“Mary Pratt was highly notable for her mesmerizing depictions of otherwise mundane subjects through the usage of light and realism, which added a high level of sophistication and beauty to her pieces. Her works immediately drew me in due to their creativity and unforgiving contrast. Like Pratt, I strived to create a still life that surpassed the genre’s typical reputation of being impersonal and cold by selecting a range of personally significant objects, reflecting my life as a Canadian Tamil. The main subject is a figurine of the Hindu god Pillaiyar who is said to be the remover of obstacles, as seen with his multitude of hands, which bear tools of protection from evil spirits. I have grown to view him as a symbol of resilience for those seeking protection, something that has been understood in my family’s ancestral village in Sri Lanka for many generations, given its turbulent history.”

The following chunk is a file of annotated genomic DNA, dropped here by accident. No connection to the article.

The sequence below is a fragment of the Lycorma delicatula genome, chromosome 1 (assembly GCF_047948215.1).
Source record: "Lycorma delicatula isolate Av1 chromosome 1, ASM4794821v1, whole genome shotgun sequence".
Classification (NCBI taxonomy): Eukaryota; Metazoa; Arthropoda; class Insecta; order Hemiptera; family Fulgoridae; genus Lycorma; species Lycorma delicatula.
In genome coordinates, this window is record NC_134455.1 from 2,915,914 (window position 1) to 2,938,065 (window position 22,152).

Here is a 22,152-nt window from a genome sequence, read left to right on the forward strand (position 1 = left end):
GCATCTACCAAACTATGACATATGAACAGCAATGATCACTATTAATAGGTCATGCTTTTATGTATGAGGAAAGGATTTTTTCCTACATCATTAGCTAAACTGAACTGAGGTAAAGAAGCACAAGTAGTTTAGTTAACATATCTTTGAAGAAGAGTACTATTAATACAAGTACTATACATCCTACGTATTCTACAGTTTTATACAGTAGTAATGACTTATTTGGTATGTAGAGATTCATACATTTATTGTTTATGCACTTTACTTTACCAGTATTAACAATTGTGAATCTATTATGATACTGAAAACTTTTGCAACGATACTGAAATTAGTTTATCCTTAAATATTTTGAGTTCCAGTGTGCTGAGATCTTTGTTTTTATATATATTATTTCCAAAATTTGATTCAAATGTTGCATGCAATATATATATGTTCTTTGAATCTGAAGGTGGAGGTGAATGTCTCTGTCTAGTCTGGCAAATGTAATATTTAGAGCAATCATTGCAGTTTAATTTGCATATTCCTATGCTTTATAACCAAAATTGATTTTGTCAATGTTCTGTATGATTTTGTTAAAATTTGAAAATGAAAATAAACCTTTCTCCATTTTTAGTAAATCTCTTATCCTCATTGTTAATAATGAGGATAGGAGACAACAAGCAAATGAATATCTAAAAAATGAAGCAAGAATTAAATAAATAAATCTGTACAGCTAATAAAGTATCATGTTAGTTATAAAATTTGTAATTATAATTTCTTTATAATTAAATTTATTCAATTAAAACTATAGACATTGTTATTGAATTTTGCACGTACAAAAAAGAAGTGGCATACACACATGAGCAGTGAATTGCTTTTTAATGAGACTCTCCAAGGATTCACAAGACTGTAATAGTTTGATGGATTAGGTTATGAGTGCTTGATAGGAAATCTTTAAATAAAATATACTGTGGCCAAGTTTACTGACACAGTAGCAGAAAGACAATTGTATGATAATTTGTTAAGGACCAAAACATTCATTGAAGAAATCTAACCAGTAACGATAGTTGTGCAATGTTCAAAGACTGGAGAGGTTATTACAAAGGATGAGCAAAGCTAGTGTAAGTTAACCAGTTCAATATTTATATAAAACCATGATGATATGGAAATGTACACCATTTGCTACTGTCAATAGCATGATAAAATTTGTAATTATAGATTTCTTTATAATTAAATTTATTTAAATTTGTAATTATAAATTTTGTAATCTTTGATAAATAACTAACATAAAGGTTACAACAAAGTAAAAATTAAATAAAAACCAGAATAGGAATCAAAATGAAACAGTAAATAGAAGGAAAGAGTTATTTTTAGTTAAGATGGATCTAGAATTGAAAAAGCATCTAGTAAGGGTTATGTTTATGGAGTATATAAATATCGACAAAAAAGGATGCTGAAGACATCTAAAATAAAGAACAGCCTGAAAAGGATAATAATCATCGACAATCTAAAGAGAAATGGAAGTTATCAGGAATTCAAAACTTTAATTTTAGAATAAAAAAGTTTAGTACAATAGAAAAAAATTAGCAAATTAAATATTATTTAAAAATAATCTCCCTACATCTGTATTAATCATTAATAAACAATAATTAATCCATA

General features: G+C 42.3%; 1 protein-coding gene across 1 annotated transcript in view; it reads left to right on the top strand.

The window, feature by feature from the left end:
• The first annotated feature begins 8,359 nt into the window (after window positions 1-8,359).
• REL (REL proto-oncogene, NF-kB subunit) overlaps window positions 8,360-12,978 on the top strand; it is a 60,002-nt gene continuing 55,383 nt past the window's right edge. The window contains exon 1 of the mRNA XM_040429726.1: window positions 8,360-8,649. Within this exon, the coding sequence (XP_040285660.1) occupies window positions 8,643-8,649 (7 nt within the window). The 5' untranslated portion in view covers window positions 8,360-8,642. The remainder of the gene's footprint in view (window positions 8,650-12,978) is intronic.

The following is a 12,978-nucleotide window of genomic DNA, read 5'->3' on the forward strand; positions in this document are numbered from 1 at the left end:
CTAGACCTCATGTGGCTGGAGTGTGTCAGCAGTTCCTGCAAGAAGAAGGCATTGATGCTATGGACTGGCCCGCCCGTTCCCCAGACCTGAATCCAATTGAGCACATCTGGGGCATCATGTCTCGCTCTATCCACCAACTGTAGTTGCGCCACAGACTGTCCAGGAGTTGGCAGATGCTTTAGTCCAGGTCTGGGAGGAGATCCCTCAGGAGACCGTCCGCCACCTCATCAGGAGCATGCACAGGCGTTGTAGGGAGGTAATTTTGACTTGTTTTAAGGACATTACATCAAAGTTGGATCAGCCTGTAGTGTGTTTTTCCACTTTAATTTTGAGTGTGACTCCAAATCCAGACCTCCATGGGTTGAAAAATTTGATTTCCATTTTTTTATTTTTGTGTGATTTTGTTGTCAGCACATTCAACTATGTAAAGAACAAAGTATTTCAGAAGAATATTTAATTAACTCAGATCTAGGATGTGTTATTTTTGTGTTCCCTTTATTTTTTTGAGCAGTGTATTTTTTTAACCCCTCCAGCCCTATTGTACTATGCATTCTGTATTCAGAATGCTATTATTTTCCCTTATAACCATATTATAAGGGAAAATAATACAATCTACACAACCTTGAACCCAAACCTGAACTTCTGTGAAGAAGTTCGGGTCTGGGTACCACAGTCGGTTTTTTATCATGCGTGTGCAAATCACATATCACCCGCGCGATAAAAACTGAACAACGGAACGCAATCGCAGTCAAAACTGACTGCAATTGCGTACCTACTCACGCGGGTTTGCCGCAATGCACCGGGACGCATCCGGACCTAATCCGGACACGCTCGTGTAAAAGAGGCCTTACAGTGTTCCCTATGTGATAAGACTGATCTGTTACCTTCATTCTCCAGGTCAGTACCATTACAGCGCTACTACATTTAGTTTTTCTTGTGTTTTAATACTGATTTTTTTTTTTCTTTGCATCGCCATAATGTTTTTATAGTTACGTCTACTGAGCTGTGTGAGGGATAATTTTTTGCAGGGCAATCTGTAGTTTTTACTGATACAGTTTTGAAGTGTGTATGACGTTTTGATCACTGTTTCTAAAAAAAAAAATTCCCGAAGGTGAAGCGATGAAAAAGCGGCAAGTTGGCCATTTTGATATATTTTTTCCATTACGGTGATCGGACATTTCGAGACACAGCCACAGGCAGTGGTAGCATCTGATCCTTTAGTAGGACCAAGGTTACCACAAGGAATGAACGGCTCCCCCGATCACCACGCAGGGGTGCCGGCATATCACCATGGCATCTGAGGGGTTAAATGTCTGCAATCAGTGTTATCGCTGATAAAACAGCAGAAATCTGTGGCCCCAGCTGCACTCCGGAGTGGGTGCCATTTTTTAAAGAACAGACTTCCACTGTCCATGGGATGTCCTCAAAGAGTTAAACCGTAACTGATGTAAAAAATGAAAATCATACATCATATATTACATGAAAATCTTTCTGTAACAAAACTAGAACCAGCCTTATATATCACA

—Anjanan Sivaganeshan (Grade 11, University of Toronto Schools, Toronto, Ontario)
Light is one of the most prominent and defining features of Mary Pratt’s (1935–2018) masterful paintings, and she worked carefully to observe and represent the way it emanates, bounces, and moves by studying both real life and photography.